The march from Sethoupoli to Adrianoupoli took half a month, with Alexios’ forces moving in multiple small columns across the countryside to prevent detection and/or supply issues as they marched. They reformed at Sylvanoupoli (Svilengrad) where the Imperial army camped out while secret messengers were sent to Tagaris. In the following days, the general and the basileus formulated a plan to crush the Bulgarians, slowly orchestrating it and moving soldiers and supplies into place every night until, on 3 May, Alexios struck.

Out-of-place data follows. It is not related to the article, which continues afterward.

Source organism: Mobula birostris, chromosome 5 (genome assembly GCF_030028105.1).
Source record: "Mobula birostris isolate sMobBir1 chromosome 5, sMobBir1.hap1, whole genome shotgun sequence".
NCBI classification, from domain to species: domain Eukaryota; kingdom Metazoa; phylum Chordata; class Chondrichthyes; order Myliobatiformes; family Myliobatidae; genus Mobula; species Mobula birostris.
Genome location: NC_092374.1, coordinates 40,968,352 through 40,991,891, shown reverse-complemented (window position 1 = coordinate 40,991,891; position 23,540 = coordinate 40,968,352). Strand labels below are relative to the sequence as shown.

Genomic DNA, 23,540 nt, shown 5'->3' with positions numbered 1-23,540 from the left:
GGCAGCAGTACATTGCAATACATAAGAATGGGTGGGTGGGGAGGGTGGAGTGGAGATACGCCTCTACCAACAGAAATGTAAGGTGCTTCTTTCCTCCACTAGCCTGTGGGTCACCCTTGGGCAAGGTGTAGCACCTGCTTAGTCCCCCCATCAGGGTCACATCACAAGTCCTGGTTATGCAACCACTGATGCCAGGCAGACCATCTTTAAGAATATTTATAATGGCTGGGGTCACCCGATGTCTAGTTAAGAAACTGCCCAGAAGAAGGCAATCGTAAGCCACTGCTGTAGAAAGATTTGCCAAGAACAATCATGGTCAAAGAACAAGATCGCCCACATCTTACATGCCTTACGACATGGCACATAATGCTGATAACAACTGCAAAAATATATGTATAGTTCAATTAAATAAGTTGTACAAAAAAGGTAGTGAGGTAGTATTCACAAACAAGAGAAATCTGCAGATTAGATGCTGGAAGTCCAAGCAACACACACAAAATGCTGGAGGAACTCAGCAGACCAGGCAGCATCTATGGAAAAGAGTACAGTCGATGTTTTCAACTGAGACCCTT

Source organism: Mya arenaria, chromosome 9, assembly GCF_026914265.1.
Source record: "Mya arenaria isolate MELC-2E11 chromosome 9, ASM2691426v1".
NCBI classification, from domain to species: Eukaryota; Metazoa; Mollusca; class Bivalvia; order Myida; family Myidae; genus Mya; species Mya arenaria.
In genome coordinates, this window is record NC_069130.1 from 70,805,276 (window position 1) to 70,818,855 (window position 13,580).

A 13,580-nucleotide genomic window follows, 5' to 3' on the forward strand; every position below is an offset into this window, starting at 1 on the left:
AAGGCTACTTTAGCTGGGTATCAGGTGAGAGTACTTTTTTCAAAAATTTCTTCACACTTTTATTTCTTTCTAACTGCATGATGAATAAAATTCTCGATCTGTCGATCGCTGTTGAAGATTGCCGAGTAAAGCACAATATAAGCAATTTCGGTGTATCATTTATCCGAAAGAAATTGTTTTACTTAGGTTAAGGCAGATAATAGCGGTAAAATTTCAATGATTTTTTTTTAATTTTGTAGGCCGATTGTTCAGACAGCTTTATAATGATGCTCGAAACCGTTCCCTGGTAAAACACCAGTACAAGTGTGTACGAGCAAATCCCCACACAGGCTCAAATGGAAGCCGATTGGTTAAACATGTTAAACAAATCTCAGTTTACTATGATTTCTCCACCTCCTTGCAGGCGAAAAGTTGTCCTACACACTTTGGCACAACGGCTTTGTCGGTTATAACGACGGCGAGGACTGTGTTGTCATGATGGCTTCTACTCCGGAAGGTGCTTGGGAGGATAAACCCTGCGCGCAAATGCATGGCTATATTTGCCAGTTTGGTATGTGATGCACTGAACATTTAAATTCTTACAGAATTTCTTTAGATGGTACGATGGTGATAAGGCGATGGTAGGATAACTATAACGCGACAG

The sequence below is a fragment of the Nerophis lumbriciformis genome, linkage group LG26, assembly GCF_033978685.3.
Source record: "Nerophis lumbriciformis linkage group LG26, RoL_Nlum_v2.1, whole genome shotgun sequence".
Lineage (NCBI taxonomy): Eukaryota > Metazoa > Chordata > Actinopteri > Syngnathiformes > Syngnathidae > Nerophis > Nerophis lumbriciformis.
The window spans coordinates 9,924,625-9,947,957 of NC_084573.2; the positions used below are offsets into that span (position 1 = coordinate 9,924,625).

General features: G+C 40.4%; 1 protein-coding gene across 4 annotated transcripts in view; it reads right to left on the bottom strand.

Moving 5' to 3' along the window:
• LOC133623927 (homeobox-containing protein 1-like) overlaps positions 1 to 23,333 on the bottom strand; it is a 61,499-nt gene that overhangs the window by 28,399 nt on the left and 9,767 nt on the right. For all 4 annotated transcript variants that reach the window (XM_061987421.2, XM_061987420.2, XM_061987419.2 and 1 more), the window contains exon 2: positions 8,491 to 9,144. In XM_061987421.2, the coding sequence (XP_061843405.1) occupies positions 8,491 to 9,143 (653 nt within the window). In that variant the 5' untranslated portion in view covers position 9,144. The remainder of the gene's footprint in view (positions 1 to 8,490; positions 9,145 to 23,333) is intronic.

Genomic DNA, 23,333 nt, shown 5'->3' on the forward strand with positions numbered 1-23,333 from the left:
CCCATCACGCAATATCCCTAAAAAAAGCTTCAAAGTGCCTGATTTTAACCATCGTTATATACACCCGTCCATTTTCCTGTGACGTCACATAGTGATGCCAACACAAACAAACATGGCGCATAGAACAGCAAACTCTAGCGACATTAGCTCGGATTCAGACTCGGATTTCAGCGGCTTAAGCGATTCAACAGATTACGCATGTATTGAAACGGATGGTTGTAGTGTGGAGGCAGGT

To any in the Bulgarian camp, 3 May would’ve passed like any other day. The soldiers rose at dawn, ate a meager breakfast of stale bread and boiled….something….before either returning to your tent or marching to the berm at the periphery of the camp, where they spent the next few hours either staring off into space or muttering to their comrades about the bad food, bad quarters, stupid officers and non-existant pay. Even those who made a pretense of keeping watch would’ve found the surrounding forests and plains to be as empty as they usually were, deprived of life by their predations. The single gap in the berm, serving as a de facto gate, would’ve been occupied with parties of foragers and scouts going in and out of camp. No-one would’ve noticed the Vlakhs riding through the camp, occasionally stopping and scattering straw beside camps, just as no-one would’ve noticed the Rhoman soldiers hidden in the scrub outside of the camp. Instead, most of the Bulgarians would’ve retired as the sun set, facing the prospect of a repeat of the same day. While the Bulgarians dispersed to their tents after another pathetic meal, the Rhomans were woken by their sentries and began preparing their weapons, a bow, crossbow or spear in every hand. The whole process had been carefully planned in advance, so that the Bulgarians were tired and/or bleary while the Rhomans would be well-rested and alert.